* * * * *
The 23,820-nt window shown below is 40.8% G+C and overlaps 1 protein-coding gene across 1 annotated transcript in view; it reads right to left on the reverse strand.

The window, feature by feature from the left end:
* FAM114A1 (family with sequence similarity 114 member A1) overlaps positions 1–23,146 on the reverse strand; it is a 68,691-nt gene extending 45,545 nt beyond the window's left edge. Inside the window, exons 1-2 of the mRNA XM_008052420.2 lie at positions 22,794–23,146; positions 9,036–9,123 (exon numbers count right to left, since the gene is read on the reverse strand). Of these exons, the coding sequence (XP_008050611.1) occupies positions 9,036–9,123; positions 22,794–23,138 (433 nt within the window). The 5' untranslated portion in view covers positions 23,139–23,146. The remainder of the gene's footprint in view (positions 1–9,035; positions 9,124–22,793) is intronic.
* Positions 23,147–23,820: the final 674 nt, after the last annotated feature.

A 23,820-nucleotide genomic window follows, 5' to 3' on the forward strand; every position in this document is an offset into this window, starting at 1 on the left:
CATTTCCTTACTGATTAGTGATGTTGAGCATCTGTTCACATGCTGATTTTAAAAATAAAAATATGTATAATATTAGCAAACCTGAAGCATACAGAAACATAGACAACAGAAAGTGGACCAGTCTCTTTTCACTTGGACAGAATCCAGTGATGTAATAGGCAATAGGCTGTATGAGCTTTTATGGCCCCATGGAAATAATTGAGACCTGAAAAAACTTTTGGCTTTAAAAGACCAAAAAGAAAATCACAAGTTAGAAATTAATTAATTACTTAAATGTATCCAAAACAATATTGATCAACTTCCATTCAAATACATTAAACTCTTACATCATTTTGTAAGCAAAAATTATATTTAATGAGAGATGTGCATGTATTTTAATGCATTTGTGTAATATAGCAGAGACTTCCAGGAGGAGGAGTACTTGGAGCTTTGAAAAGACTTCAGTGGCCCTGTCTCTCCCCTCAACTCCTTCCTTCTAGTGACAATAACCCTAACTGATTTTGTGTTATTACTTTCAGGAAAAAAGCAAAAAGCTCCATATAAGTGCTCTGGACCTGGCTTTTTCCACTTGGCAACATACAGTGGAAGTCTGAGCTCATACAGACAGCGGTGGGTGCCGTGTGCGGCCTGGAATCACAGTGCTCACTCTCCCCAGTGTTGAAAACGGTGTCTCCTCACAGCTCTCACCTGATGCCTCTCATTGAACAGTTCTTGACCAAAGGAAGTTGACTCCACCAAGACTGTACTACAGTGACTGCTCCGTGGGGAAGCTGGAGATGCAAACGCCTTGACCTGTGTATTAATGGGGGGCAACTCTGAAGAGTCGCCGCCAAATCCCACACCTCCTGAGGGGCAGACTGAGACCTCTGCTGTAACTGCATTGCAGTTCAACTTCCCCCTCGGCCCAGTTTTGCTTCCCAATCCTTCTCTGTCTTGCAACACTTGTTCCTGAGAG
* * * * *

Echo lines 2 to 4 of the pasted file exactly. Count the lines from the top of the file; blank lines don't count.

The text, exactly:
The window, feature by feature from the left end:
* FAM114A1 (family with sequence similarity 114 member A1) overlaps positions 1–23,146 on the reverse strand; it is a 68,691-nt gene extending 45,545 nt beyond the window's left edge. Inside the window, exons 1-2 of the mRNA XM_008052420.2 lie at positions 22,794–23,146; positions 9,036–9,123 (exon numbers count right to left, since the gene is read on the reverse strand). Of these exons, the coding sequence (XP_008050611.1) occupies positions 9,036–9,123; positions 22,794–23,138 (433 nt within the window). The 5' untranslated portion in view covers positions 23,139–23,146. The remainder of the gene's footprint in view (positions 1–9,035; positions 9,124–22,793) is intronic.
* Positions 23,147–23,820: the final 674 nt, after the last annotated feature.